From one day to the next, around 150 workers at a major printing factory found themselves facing notice of redundancy without any consultation.
Ovato, a major producer of magazines in New Zealand, announced that it would be closing the headset printing arm of its business in April at its only remaining plant in Auckland.
But within a day of the media covering the story and companies ringing in with offers of work, E tū set up a mini job expo with around 10 businesses to help Ovato members get into new roles in industries that need similar skills.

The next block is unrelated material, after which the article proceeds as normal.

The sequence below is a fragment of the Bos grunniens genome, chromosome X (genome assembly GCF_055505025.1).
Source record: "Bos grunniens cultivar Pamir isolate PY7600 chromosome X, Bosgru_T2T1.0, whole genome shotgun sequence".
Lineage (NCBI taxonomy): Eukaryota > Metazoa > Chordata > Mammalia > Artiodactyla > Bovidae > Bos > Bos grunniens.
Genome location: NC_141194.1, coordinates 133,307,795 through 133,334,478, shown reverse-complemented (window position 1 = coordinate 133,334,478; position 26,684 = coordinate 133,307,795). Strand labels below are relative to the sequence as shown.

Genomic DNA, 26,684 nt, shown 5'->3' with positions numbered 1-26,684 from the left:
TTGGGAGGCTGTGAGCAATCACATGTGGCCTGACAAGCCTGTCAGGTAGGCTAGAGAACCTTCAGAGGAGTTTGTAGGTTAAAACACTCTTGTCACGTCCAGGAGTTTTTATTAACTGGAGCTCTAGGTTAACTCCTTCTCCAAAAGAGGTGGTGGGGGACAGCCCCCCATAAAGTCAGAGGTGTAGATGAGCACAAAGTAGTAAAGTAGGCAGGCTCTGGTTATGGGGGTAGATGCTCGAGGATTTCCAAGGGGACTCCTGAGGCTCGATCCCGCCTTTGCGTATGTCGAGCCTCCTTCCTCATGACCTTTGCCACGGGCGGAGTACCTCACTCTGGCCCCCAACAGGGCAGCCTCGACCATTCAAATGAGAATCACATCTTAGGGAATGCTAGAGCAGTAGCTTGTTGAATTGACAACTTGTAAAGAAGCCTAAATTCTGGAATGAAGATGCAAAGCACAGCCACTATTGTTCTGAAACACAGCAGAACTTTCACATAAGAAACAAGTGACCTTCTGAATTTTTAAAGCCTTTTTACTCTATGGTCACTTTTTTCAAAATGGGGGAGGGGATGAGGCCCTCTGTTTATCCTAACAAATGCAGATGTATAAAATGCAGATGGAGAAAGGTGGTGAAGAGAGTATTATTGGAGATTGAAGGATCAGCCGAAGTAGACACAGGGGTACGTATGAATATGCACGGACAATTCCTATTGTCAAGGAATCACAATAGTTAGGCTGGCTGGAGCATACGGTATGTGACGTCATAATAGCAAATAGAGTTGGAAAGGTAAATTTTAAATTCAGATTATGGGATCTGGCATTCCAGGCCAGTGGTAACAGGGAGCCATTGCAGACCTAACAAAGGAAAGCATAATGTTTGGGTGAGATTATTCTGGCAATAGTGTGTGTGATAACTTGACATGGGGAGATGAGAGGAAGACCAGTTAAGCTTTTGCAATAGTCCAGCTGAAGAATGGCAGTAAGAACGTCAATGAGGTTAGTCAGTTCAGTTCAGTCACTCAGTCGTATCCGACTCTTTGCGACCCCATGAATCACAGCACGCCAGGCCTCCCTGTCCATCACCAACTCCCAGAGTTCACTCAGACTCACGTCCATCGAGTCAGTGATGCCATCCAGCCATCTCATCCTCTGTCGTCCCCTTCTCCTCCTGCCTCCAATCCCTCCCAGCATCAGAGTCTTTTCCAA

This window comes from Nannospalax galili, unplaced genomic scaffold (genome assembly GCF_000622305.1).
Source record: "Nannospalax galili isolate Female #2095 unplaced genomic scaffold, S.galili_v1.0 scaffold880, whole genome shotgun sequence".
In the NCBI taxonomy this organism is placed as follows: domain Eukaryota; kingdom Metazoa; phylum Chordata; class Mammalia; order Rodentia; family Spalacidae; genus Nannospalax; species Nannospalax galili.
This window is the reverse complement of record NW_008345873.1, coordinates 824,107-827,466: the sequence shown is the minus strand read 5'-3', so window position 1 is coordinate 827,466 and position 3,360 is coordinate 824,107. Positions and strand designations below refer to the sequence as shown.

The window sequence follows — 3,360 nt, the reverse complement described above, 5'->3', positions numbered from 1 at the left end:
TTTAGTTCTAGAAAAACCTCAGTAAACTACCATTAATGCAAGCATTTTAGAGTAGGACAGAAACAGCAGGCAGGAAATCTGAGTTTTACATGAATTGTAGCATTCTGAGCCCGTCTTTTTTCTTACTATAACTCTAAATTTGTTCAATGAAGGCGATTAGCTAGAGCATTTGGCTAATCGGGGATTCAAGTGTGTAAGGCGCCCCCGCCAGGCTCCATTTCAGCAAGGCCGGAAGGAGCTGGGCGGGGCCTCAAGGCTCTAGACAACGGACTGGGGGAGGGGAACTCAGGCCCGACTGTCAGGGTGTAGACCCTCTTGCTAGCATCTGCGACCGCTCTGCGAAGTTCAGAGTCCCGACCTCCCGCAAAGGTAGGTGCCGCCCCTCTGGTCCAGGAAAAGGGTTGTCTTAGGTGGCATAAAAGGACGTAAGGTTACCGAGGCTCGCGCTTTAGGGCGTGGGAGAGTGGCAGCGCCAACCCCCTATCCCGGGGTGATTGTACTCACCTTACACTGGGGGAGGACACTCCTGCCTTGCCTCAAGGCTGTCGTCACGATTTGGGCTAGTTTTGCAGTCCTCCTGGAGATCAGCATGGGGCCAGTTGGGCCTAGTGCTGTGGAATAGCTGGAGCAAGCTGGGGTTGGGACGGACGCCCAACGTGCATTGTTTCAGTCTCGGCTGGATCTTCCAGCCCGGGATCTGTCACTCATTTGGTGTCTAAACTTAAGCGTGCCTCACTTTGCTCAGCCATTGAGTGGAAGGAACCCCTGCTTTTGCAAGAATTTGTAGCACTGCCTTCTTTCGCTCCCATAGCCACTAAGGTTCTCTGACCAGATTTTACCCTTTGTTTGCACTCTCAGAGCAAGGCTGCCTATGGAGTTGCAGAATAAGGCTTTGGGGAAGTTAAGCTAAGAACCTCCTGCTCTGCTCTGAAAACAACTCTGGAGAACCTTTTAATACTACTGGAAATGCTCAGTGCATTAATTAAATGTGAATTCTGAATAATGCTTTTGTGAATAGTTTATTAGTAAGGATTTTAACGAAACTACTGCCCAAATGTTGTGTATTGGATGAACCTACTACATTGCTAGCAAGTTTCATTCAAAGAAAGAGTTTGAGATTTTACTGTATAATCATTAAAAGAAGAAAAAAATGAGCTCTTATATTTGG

These jobs all offered E tū collective agreements and union conditions.
Longtime delegate Bart de Prinse, who was at the company on and off for more than 20 years, says the job expo offered roles and opportunities that would draw on members’ transferable skills.
“Printing in itself is quite a varied market – there are quite a few different types of printing. There was a good variation of roles there.”
Bart says in the rush of the proposal, some Ovato staff didn’t know yet if they’d be staying to help with the closure or were no longer required.
“There are still a lot of people looking for answers which is sad, but hopefully that will be sorted.
“E tū has been quite supportive and the company cooperated. Everybody’s come together to help the staff as best they can.”